Income level
Silver selections
Total buyers
% silver
Under 150% FPL
 33354
  32867 (9% total)
100% (?)*
150-200% FPL
 96357
112294 (30% total)
86%
200-250% FPL
 37060
  62994

250-300% FPL

  35605

300-400% FPL

  30128

Over 400% FPL

  96357

0-200% FPL
129711 (35% total)
145160 (39% total)
89%
0-250% FPL
166771 (45%  total)
211244 (57% total)*
79% *
250% FPL & up
  37060
174184  (47% total)
21%
All income groups
203832
370604
55%

Similar percentages of all buyers in the two states were under 200% FPL and under 250% FPL. New York does a much better job placing buyers under 200% FPL in silver plans, though its sky-high percentage of exchange buyers who earn too much to qualify for subsidies reduces the overall percentage of state residents who accessed CSR. In the 150-200% FPL bracket, where the bulk of both states' buyers who were eligible for "strong" CSR are located, 86% of New York buyers chose silver, versus just 77% in Washington.

-----
*New York numbers don't quite add up because the numbers of people at each income level and of buyers at each metal level (including CSR levels within silver) are given as rounded percentages, sometimes of all buyers and sometimes of subsidized buyers. These roundoffs create one noteworthy anomaly: the number of buyers of silver plans at the highest CSR level, who by definition have incomes under 150% FPL,is said to be 9% of all buyers (33,354), which is greater than the alleged number of buyers under 150% FPL, said to be 12% of all subsidized buyers (32,867).  Officials at the New York exchange have not been able to explain this anomaly to me. I suspect that the percentage given for buyers under 150% FPL may omit legally present immigrants whose income levels would qualify them for Medicaid (0-138% FPL) but who are shut out of Medicaid by the so-called "5-year bar"; the ACA allows those immigrants to buy subsidized QHPs.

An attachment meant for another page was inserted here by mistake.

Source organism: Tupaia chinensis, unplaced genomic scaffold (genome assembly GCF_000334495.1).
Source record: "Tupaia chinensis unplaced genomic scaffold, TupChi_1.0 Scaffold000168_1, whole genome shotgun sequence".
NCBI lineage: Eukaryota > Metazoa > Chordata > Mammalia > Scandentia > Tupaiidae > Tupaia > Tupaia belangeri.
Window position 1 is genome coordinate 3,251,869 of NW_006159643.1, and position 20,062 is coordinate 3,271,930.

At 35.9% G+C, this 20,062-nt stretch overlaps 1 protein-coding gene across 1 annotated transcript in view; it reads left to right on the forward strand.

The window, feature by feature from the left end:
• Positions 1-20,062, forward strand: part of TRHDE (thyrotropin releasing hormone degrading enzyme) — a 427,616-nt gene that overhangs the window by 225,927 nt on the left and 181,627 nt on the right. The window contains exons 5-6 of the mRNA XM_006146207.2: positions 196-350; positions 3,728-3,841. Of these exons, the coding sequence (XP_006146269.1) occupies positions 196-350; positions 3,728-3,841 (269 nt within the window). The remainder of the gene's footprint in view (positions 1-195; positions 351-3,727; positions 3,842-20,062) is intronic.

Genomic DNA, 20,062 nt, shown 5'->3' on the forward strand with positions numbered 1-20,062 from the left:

In a second anomaly, the report states that 76% of subsidized buyers, or 208,154 out of 273,888, had incomes under 250% FPL, but elsewhere states that 57% of all buyers, or 211,244 out of 370,604, are under 250% FPL.  It seems that a shade over 3000 buyers, or a bit less than 1%, are being left out of the count in the chart that breaks the subsidized buyers out by income level (p. 4).

Related: Health exchange design matters

2 comments:

  1. I appreciate your effort in teasing out this data, but man I get confused. (and I know a fair amount about health insurance.)

    A single person making less than 150% of poverty is making about $16,000 a year.

    Isn't this person on Medicaid, in a state which accepted the Medicaid expansion? If so, who cares what their CSR is?

    The whole design of the CSR is baffling to me. Most persons who would choose a bronze level plan are stone broke. Their CSR should be higher than it is for others. The ACA would appear to be saying, "Spend more on health insurance and we will lower your out of pocket limit." Talk about a 'Kludge'.

    So here is my alternative.

    No coinsurance would be allowed for childbirth, emergency care, diabetes and athsma management, etc. France and Germany have done this for years.

    If insurance premiums go up due to this, raise the subsidies.

    End of discussion.

    ReplyDelete
    Replies
    1. In a state that expanded Medicaid, people earning up to 138% FPL qualify for Medicaid. Those earning 138-150% FPL are in the exchanges. Also, legally present immigrants who are subject to the "5-year bar" or other state waiting period before they qualify for Medicaid can buy subsidized QHPs at any income level, starting at 0%. The buyers under 138% FPL are presumably all legally present immigrants.

      I agree that CSR should be available in a plan with an affordable premium to anyone who qualifies for it. Theoretically, it is -- subsidies are designed to make silver plans affordable by the standards adapted by the ACA. In reality, silver is a stretch for a lot of people under 250% FPL. I have floated the idea that CSR should be available with bronze plans, presumably at a proportionately lower AV than in silver plans.
      http://xpostfactoid.blogspot.com/2014/12/instead-of-adding-copper-plans-to-aca.html Of course I'd like to see more generous subsidies -- or better, government-imposed uniform pricing on medical procedures -- but this is America, where we can't have really nice things.